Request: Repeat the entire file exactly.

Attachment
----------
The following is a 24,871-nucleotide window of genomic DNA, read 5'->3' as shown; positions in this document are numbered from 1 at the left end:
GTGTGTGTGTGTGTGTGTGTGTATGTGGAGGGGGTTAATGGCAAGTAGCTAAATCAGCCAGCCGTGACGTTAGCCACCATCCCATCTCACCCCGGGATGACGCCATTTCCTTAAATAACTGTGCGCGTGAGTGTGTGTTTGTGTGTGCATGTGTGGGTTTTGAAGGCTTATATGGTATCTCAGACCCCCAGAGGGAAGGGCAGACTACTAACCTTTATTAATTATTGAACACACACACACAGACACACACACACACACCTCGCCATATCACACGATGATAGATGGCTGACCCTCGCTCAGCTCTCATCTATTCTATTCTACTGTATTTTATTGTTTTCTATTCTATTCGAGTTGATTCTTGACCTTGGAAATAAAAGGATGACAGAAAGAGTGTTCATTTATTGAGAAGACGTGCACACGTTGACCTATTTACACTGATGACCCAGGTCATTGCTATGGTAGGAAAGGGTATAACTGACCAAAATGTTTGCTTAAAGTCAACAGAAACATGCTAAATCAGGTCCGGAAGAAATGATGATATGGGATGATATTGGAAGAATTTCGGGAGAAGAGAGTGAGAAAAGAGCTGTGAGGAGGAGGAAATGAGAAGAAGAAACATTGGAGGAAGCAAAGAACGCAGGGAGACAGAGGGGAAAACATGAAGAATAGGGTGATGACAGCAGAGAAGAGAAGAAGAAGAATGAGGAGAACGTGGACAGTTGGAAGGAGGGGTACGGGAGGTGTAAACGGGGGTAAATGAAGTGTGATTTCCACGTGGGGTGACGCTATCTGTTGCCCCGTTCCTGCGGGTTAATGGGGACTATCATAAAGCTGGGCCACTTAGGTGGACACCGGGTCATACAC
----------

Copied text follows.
The following is a 24,871-nucleotide window of genomic DNA, read 5'->3' as shown; positions in this document are numbered from 1 at the left end:
GTGTGTGTGTGTGTGTGTGTGTATGTGGAGGGGGTTAATGGCAAGTAGCTAAATCAGCCAGCCGTGACGTTAGCCACCATCCCATCTCACCCCGGGATGACGCCATTTCCTTAAATAACTGTGCGCGTGAGTGTGTGTTTGTGTGTGCATGTGTGGGTTTTGAAGGCTTATATGGTATCTCAGACCCCCAGAGGGAAGGGCAGACTACTAACCTTTATTAATTATTGAACACACACACACAGACACACACACACACACCTCGCCATATCACACGATGATAGATGGCTGACCCTCGCTCAGCTCTCATCTATTCTATTCTACTGTATTTTATTGTTTTCTATTCTATTCGAGTTGATTCTTGACCTTGGAAATAAAAGGATGACAGAAAGAGTGTTCATTTATTGAGAAGACGTGCACACGTTGACCTATTTACACTGATGACCCAGGTCATTGCTATGGTAGGAAAGGGTATAACTGACCAAAATGTTTGCTTAAAGTCAACAGAAACATGCTAAATCAGGTCCGGAAGAAATGATGATATGGGATGATATTGGAAGAATTTCGGGAGAAGAGAGTGAGAAAAGAGCTGTGAGGAGGAGGAAATGAGAAGAAGAAACATTGGAGGAAGCAAAGAACGCAGGGAGACAGAGGGGAAAACATGAAGAATAGGGTGATGACAGCAGAGAAGAGAAGAAGAAGAATGAGGAGAACGTGGACAGTTGGAAGGAGGGGTACGGGAGGTGTAAACGGGGGTAAATGAAGTGTGATTTCCACGTGGGGTGACGCTATCTGTTGCCCCGTTCCTGCGGGTTAATGGGGACTATCATAAAGCTGGGCCACTTAGGTGGACACCGGGTCATACAC